The summer after I joined Grameen Foundation to run Bankers without Borders (BwB), I had the pleasure to travel to Shanghai, China, where we had amassed a significant pool of advocates for our work – the “Shanghai Volunteers.” I met with these inaugural members of our BwB community (organized by uber-volunteer Susan Place Everhart) and joined Jennifer Meehan, our Regional CEO for Asia, in meetings with potential corporate partners for Grameen Foundation’s work in the region.  After spending time in Shanghai, I then traveled to Bangalore, India, where BwB was undertaking one of its first corporate collaborations and field-based projects in Asia, with Grameen Koota and a team of volunteers from Accenture, Dow Chemical and Citi.

It’s now three years later, and I am headed to Hong Kong – Grameen Foundation’s regional headquarters for Asia – to spend time with Sharada Ramanathan, the extraordinary woman behind BwB’s presence today in Asia. Working with Grameen Foundation’s regional staff, we’ll brainstorm how to continue to deeply integrate volunteers into the way Grameen Foundation does business – from helping us fundraise and addressing our own capacity gaps, to creating standard roles for volunteers in delivering our programs and services in Asia. We’ll also look at how we continue to share the skills and expertise of volunteers in our database – more than 20% of whom are based in Asia – with other social enterprises that have a market-based approach to improving the lives of the poor.

BwB Regional Program Officer for Asia, Sharada Ramanathan, and Director Shannon Maynard are spending a week meeting with volunteers and supporters in Hong Kong.

BwB Regional Program Officer for Asia, Sharada Ramanathan (left), and Director Shannon Maynard are spending a week meeting with volunteers and supporters in Hong Kong.

As I prepare for this trip, I think it’s worth reflecting on some of BwB’s successes, failures and insights from our three-year history in Asia.

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Making Progress Through Savings

June 14, 2012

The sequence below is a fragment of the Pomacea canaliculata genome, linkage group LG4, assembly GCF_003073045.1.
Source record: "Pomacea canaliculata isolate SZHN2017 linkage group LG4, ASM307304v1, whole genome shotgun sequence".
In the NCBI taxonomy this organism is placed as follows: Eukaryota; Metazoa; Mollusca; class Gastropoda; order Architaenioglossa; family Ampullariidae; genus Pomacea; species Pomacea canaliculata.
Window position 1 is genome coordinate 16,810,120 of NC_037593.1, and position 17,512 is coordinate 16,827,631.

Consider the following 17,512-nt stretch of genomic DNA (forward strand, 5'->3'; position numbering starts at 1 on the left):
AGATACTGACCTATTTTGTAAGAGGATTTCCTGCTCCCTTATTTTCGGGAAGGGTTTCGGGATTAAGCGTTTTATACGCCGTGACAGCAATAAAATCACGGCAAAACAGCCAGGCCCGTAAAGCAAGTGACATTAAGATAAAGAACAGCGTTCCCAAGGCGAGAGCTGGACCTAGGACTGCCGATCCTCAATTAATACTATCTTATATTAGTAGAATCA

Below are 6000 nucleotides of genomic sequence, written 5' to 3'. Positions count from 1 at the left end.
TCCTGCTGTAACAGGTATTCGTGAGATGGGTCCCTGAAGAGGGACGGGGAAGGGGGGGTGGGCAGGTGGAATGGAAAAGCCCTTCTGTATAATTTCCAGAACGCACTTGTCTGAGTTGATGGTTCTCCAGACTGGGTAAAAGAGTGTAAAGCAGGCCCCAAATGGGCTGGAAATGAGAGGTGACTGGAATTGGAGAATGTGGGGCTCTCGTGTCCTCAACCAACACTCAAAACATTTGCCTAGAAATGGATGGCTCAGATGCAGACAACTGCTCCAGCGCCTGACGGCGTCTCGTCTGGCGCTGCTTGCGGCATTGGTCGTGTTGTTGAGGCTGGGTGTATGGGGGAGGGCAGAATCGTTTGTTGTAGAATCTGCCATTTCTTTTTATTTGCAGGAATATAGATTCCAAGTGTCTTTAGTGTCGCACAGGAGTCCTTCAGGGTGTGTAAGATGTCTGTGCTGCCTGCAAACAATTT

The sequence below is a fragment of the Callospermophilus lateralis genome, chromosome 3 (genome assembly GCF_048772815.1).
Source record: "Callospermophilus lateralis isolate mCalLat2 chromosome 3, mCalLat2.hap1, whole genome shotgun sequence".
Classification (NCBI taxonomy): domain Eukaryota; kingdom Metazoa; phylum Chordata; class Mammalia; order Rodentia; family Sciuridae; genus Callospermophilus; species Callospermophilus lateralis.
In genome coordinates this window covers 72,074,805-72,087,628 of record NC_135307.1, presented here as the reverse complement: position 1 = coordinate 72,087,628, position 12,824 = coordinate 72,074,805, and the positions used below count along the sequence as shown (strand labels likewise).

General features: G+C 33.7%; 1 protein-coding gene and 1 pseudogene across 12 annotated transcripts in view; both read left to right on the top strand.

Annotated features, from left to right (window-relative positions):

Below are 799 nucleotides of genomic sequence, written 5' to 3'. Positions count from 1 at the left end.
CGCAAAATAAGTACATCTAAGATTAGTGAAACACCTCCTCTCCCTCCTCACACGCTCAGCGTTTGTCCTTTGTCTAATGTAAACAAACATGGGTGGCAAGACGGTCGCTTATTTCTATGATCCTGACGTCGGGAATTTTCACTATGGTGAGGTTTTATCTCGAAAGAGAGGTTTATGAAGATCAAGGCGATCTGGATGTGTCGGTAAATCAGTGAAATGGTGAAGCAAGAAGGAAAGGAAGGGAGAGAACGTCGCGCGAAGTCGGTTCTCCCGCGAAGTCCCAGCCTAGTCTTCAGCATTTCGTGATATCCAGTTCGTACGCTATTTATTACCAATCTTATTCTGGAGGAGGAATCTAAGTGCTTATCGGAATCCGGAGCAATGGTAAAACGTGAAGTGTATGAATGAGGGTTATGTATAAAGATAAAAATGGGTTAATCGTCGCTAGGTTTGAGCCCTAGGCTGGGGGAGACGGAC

Kimberly Davies is a program officer on Grameen Foundation’s Financial Services team.

Traveling to the field and talking with clients is the favorite part of my job.  I’ve worked in microfinance for five years and think daily about the poor women and families whom we support. Working with partner organizations and meeting clients face-to-face not only reminds me of why I’m in this field – it also helps me better understand the poor’s demand for financial services and the many challenges involved in providing those services.

It has been really exciting to see the progress of our microsavings project in India.  The first time I visited our partner organization Cashpor Micro Credit – a poverty-focused microfinance institution (MFI) in Varanasi, India – it was not yet offering savings products to its clients. This was partly due to complex Indian regulations requiring MFIs to work with banks to provide savings. Since then, Cashpor partnered with ICICI Bank and Eko Technologies (a tech provider that enables savings via the mobile phone) to launch a new savings product in the summer of 2011.

Microsavings accounts provide poor parents with a safe place to save for their children's future.

Microsavings accounts provide poor parents with a safe place to save for their children’s future.

Since the launch, Cashpor has added about 250 new savers every day, and currently has more than 60,000 savings accounts. Cashpor’s clients have spoken loud and clear about their desire to save. Clients told us during my last visit that they wanted their own safe savings accounts, but I wasn’t sure what the real demand truly was. It’s also challenging to offer convenient services to clients, because some do not have cell phones, most can’t read and many are even numerically illiterate. These challenges, on top of others, were things that I knew would take time to navigate.

However, the huge demand does make sense. A safe place to save is critical for families, because it helps them smooth consumption during times of sporadic income, or prepare for an emergency or a planned lifetime event. Of course, people want convenient tools to help them better manage their lives. In the United States, we have access to so many financial tools in our everyday life – various savings accounts we can access at any time, insurance, loans, locked CDs that yield a safe and consistent interest rate, etc. You name it, we have it. The poor want these same tools.

Truly moving out of poverty is a huge task. Though tools like the Progress Out of Poverty Index® can measure the likelihood that an MFI’s client base is poor and track its movement out of poverty over time, this is a complex thing to measure, because forces such as natural disasters and family illnesses can prevent people from moving out of poverty or cause them to slip back into poverty. These uncontrollable forces make the use of easily accessible and affordable financial tools – such as savings accounts – all the more important to the poor.

Again and again, I’ve seen with my own eyes and heard with my own ears how access to financial services has improved the lives of poor people and their families. I look forward to seeing Cashpor’s savings program grow even more over the next year, as they help more women and families in need.

Growth for All: Including the Poor in Strategies for Economic Growth

May 31, 2012

Michael Castellano is a graduate student at The George Washington University, studying International Affairs and Development. He interned with Bankers without Borders® at Grameen Foundation during the spring of 2012.